Roma

I run out of superlatives for Alfonso Cuaron’s ROMA. It’s the best film of the year by a considerable distance – even though some old fogey from Gaumont in France this week deemed it to not be cinema because it’s debuting there on Netflix. 

Well, I’ve seen it twice now, both on very big cinema screens, at Venice and the LFF, and it looks like a masterwork of movie making to me, something Fellini would make in his pomp, every frame teeming with thought and activity, and with meaning.

It looks amazing, shot in burnished black and white by Cuaron himself, the perfect colour of memory for this story of a bourgeois family and their maid Cleo, played by Yalitza Aparicio – we witness the film partly through her eyes and partly through those of the children she looks after.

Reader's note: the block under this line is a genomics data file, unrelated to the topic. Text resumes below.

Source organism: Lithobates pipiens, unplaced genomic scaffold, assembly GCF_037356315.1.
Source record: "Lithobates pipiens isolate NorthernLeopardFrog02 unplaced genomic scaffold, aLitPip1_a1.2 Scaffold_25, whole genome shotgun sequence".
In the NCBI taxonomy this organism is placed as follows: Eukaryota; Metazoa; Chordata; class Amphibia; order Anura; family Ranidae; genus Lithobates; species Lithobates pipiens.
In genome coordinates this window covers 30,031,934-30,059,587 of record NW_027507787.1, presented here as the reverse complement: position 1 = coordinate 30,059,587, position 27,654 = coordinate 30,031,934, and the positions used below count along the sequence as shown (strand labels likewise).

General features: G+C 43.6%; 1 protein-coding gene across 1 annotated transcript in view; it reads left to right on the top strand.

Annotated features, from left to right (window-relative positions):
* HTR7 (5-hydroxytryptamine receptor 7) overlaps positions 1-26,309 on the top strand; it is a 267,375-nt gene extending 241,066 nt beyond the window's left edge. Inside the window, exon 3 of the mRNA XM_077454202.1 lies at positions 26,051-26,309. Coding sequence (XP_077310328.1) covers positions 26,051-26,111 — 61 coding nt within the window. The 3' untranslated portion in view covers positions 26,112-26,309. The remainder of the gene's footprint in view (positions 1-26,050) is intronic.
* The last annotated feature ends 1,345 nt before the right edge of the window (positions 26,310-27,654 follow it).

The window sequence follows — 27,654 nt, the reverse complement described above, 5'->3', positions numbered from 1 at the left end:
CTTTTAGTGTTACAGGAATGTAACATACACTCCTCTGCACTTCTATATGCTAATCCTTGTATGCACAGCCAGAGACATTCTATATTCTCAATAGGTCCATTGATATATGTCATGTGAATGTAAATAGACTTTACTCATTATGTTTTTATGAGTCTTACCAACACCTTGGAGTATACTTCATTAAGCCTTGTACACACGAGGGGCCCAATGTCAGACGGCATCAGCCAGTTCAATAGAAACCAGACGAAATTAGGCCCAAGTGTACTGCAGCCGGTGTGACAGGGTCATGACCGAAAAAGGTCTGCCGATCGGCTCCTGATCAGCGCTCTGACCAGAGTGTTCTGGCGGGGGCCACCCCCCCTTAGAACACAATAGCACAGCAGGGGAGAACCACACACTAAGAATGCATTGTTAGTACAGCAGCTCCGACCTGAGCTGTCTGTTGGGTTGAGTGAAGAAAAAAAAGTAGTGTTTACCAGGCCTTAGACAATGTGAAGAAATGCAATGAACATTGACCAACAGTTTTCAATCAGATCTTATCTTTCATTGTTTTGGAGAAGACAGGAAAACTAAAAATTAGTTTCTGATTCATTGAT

It’s a film perfectly pitched between madness, politics, family, cinema and love, a film composed of breathtaking shots and teetering emotions, one that takes its place among the great movies of this century.

It’s in cinemas this week (where you should try and see it, to take in the broad canvas of bustling Mexico City activity), but then it’ll be on Netflix for the world to see, and no one should  argue with the possibility of millions of people around the world being able to access – and connect to – a film this good.